AS: I mean, some people do react that way, and if you do, you too might be an Anti-Shmushkinite. When I say that the last record was for the women I just mean that’s who I was singing to and for, and on this record, I feel like I’m singing to, or for the men. Maybe the next one will be a kid’s record. I’d like to do one for pets. Nobody makes pet records.

PP: Mustache Music was very stripped down, very intimate. Where was it recorded, who was there, and how long did it take?

AS: What you heard was just the acoustic demos, recorded over a one month period with my manager and chief collaborator, Andras Jones, in the fall of 2012. He had some deal with an online Open Mike site called, and I got booked to perform once a week for a month. During that time the inspiration just flowed and we knocked out the demos you heard.

PP: Have you read Andras Jones’ chapter about you in his book Accidental Initiations? What did you think of it? Will you sue him?

AS: I would never sue Andras. He’s me He-bro! Yes, I loved his book. I especially like how he makes the reader question my reality, like I’m his Tyler Durden or something. It is a neat synchronicity that we share the same ancestral name, and my life hasn’t been the same since we met in Andy Dick’s backyard in 2002. I only wish there were more Shmushkins. Between Hitler, Stalin & J. Edgar Hoover, it’s been a rocky road for us.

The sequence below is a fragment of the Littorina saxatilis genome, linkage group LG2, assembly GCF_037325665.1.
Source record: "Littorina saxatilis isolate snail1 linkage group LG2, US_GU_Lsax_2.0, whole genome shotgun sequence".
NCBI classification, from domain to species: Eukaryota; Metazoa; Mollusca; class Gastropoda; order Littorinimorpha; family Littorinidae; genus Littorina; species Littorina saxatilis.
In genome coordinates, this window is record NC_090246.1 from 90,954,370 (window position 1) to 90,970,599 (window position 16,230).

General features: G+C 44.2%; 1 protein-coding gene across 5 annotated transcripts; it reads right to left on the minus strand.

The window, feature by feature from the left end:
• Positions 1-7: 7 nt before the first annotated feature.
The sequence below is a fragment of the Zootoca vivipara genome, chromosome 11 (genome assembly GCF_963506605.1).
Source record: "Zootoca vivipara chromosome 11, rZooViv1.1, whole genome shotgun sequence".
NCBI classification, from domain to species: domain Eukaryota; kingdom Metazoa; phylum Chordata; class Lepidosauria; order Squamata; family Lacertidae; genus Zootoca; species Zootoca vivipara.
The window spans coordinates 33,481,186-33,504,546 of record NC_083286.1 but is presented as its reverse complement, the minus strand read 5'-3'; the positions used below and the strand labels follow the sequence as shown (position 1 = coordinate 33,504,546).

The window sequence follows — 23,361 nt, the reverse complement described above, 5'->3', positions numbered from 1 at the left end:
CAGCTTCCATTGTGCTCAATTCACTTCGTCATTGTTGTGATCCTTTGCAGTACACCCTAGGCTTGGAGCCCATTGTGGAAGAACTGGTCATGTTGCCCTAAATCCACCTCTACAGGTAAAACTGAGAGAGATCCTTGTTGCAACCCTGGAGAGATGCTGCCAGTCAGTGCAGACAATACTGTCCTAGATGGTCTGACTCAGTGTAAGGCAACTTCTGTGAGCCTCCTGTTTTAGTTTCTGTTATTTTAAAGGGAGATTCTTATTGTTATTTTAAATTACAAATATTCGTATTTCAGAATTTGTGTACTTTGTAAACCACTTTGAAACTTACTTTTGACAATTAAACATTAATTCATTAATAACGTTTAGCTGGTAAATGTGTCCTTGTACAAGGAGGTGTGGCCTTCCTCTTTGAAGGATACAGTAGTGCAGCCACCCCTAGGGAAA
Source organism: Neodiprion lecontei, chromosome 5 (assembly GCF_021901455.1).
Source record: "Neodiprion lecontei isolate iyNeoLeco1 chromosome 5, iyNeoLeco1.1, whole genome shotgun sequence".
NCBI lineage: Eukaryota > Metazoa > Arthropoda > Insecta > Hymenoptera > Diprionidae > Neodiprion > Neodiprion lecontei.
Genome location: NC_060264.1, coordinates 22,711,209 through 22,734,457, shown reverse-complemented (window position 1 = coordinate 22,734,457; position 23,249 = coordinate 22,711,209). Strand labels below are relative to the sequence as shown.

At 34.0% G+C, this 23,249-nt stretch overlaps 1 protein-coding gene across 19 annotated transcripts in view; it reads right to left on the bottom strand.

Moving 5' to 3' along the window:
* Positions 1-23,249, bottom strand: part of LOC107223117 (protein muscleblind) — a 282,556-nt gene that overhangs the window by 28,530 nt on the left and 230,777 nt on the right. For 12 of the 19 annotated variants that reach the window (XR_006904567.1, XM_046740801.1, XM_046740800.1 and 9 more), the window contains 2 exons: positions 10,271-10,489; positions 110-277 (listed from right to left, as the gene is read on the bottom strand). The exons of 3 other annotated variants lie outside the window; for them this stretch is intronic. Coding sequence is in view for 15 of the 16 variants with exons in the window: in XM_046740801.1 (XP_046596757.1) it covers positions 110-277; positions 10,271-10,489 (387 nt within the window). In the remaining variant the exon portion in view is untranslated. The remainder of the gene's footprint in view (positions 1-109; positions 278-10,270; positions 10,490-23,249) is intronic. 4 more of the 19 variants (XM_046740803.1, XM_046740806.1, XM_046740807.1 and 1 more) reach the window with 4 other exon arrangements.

PP: Some people consider your work pornographic, even obscene. Yet others insist it’s a return to naturalism. What do you say?


PP: I wonder how Lenny Bruce would be received today, whether he’d be pilloried in this adrenalized, offense-avoiding culture. Somebody should make up a Lenny Bruce Twitter account if they haven’t already.

AS: I think Lenny was a phenomenon of his time, like Kerouac or me. Our greatness is in our ability to synthesize and say what everyone else is on the verge of thinking or saying. That doesn’t make us great, just lucky, or unlucky, depending on how you look at it.

PP: Who was “Goodbye Stalker” written for? Because if it’s me, all I did was deliver that wreath to your townhouse. And I made sure it was free of bugs before I sent it.

AS: Now, you’re not being serious, Paul, and stalking is a serious issue. This song actually comes from my manager’s life, but I relate to it. It’s not easy being a beautiful man. I’m sure you can relate. I mean, it was easy when I was an indiscriminate fucker, satisfying women’s desires whenever it was demanded of me, but now that I’m basically celibate, I’ll tell you that I have a whole new understanding of the old saw about “hell having no fury like a woman scorned”. Seriously ladies, no means no.